opposed to being at the mercy of suppliers that lease access links, Armstrong said.

"You have to control the architecture if you're
going to control the interface protocols and the standards that you want to use in
delivering service features, and if you're going to have control over costs," he
added.

WIRELESS STRATEGY

An important option outside of cable is AT&T's
wireless-access strategy, Malone noted.

"These guys [AT&T] are working on a
wireless-local-loop system that delivers high speed data and four lines of IP
[Internet-protocol] telephony on an affordable basis," he said, adding that AT&T
has already obtained a license for the technology from the Federal Communications
Commission. "They're probably 18 months away from being able to use this
technology to take care of markets where they don't have access by cable."

Armstrong acknowledged that AT&T's wideband WLL
system, which has undergone one round of testing in Chicago, is a key to the
company's local-access strategy.

"WLL will be part of it," he said.
"We'll begin market trials next year and start rolling it out the following
year."

One facet of the AT&T play that clearly represents
broader market reach for the new enterprise is the affiliation agreements that @Home has
in place with TCI and other MSOs, including another six of the top 10. But how these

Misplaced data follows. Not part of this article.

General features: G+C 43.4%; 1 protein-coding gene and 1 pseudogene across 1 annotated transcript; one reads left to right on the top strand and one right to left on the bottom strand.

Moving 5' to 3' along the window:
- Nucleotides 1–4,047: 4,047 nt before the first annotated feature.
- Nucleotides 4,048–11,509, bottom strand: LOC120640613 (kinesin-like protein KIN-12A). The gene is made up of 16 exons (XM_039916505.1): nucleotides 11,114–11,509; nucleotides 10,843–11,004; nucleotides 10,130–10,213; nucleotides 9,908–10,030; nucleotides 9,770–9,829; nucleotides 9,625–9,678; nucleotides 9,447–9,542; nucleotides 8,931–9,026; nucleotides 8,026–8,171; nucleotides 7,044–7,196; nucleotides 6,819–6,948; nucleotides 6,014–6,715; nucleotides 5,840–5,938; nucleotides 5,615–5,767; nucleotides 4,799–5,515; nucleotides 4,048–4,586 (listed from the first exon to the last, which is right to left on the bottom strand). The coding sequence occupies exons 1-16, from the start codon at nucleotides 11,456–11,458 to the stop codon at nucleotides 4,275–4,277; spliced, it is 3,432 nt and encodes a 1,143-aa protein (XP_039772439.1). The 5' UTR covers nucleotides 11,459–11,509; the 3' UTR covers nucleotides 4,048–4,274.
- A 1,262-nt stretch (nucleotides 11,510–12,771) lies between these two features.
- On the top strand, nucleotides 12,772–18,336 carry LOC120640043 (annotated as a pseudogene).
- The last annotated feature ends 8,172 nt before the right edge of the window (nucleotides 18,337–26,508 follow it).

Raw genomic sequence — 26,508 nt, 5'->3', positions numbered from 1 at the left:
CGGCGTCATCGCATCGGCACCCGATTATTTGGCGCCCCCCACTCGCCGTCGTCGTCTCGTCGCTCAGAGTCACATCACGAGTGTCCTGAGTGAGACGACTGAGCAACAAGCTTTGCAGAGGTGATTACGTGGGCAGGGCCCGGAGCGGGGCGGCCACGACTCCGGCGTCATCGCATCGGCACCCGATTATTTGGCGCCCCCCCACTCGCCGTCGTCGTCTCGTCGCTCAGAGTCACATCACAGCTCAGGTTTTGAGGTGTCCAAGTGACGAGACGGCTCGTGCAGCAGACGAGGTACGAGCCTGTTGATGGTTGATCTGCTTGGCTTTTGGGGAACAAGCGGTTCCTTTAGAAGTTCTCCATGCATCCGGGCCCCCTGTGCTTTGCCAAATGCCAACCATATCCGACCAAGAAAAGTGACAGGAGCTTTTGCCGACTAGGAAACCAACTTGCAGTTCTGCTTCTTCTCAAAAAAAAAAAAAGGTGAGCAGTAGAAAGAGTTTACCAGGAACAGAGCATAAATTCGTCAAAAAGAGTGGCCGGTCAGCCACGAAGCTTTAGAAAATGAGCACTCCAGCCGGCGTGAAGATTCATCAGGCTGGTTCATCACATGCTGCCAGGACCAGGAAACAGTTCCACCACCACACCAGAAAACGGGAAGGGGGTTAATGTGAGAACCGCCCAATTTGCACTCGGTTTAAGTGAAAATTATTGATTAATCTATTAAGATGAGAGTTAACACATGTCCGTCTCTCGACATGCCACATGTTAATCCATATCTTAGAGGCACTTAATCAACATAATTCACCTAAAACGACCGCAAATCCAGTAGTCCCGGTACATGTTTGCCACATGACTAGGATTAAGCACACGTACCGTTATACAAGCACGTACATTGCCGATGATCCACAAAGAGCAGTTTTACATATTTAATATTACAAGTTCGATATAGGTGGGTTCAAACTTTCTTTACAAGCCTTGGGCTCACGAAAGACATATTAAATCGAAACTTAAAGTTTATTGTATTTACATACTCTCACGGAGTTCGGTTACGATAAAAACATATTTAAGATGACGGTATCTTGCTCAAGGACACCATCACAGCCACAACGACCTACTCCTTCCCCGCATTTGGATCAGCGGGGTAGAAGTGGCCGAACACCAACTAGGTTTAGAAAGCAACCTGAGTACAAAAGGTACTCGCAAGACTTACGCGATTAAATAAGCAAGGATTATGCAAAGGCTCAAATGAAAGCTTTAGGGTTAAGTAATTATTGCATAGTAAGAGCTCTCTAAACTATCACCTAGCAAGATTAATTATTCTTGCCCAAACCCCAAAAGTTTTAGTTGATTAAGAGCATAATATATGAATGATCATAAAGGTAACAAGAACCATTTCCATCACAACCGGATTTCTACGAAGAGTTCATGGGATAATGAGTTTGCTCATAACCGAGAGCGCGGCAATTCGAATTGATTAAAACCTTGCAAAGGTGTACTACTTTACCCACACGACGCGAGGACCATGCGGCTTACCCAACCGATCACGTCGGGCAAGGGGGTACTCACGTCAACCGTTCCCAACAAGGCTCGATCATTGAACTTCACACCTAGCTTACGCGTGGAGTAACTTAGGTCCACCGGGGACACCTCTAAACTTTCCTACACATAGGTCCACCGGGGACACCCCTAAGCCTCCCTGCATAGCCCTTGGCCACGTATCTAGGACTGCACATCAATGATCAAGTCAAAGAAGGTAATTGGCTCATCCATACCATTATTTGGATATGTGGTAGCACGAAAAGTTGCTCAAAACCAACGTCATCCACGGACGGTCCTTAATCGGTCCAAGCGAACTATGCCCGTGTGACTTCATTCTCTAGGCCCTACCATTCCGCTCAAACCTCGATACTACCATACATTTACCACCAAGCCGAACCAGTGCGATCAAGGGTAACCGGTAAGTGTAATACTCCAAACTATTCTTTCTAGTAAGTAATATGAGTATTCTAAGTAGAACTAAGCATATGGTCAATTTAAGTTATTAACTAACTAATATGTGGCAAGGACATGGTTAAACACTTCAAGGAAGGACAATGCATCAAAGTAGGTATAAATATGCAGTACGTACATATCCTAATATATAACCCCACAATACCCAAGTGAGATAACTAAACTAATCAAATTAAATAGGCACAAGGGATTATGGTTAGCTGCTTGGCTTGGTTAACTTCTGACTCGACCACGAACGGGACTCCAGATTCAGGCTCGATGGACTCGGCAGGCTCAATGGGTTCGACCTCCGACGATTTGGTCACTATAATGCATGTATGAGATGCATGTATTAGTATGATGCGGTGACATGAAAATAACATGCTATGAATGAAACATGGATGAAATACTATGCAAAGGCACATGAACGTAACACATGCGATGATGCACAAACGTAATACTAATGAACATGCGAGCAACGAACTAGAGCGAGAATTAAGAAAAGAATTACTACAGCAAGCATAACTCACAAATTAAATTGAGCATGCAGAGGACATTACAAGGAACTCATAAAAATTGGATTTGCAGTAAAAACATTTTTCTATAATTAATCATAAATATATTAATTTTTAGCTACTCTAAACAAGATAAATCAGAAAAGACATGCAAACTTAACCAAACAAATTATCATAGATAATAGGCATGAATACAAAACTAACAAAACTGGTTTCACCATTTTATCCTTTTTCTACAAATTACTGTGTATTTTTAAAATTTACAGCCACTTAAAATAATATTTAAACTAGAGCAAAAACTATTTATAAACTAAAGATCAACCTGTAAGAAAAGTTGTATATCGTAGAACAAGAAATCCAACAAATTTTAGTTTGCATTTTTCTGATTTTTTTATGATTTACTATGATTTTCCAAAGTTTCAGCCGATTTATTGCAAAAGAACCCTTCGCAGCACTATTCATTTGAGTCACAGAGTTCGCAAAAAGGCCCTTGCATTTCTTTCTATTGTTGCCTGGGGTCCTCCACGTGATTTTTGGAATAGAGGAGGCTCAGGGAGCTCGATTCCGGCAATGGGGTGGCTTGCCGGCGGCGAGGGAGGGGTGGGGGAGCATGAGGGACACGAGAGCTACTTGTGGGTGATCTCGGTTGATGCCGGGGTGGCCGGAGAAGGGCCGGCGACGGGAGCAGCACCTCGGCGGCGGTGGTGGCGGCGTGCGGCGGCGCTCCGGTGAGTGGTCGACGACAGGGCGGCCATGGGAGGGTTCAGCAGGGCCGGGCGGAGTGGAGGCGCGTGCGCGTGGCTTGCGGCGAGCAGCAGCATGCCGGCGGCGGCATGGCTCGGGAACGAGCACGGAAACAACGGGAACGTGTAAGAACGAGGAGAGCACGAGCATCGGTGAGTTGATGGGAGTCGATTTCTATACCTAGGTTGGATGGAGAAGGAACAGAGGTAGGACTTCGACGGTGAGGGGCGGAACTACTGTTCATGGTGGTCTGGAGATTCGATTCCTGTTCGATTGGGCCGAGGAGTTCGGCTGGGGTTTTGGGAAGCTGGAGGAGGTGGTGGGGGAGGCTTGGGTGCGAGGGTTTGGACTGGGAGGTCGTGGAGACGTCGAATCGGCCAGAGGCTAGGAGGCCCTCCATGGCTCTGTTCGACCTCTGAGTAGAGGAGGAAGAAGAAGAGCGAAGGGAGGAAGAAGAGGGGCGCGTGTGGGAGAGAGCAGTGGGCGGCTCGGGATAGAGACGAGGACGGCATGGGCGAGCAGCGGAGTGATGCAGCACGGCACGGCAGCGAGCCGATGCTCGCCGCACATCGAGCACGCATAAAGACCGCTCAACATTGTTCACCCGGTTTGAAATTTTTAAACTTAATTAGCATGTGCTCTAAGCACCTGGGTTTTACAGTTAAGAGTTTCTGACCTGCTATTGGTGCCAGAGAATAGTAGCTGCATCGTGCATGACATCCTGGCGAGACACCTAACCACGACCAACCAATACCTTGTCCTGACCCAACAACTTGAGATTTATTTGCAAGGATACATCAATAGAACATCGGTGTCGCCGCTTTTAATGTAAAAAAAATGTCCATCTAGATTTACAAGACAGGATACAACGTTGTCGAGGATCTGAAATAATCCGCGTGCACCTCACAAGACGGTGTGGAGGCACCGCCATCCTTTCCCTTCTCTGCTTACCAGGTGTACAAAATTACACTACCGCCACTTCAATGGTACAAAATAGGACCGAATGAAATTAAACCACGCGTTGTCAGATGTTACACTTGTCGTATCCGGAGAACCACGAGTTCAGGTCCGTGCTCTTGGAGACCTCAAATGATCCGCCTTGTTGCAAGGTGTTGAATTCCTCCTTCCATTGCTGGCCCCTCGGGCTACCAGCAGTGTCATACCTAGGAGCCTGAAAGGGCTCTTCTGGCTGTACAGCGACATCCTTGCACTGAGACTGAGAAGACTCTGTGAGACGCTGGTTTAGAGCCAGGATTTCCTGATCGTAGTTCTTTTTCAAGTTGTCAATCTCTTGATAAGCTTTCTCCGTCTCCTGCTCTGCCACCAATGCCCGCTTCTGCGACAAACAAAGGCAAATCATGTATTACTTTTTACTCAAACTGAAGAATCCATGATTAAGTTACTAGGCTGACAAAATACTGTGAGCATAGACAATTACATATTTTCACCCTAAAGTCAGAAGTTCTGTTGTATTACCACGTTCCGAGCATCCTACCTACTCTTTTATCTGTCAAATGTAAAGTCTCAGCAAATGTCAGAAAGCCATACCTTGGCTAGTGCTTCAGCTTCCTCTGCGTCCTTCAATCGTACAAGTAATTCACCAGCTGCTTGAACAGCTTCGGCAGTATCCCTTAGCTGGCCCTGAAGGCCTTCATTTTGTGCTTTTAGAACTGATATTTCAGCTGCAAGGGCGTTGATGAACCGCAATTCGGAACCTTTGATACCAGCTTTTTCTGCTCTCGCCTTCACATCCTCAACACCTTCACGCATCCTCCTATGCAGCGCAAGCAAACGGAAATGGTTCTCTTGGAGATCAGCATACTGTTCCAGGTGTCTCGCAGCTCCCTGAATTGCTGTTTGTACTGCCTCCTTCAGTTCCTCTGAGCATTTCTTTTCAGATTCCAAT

agreements translate into support for delivering an AT&T-spearheaded local phone
service remains to be seen.

HURDLES TO

AT&T'S VISION

In fact, the complexities of the technical alliances and
implementations required to achieve the integrated-services vision described by Malone
stand out as one of the primary unknowns of the deal.

Not only will MSOs have to decide whether they want to
affiliate or compete with the new AT&T Consumer Services, but they'll also have
to sort through the technical issues surrounding the seamless integration of networks that
must be accomplished to support delivery of such services.

Malone described a "point-and-click" environment
(which Hindery termed "whole-house"), where a terminal with processing power
"north of 300 megahertz" would wrap packetized voice communications and
high-speed Web-site access into the TV-service window.

Since last summer, the industry, through a task force led
by Time Warner Cable CEO Joseph Collins, has been trying -- so far without success -- to
reach agreement on integration of the disparate high-speed-data architectures that would
make universal access to such broadband services a reality.

Earlier attempts to merge @Home with Road Runner -- the
newly merged data operations of Time Warner and MediaOne -- were called off, but Hindery
expressed a strong interest in seeing such a deal consummated.

"I'd strongly encourage [such a deal]," he
said. "I just haven't had time to pursue it."

An executive close to Road Runner, however, suggested that
a deal, if it was feasible at all, would be hard-wrought.

"Obviously, there would have to be a lot of heavy
lifting to get a deal done at this point," the official said, citing the growing
power of the Road Runner venture, with Microsoft Corp. and Compaq Computer Corp. having
signed on as new stakeholders.

"Leo should have learned by now that the worst thing
that you can do is to talk about dealmaking in public before there's an
agreement," the MSO executive added.

Such views suggested that AT&T's move to make its
33 percent cable footprint a reality won't be a slam dunk, let alone its efforts to
enfold the rest of the industry in its 100 percent-coverage strategy.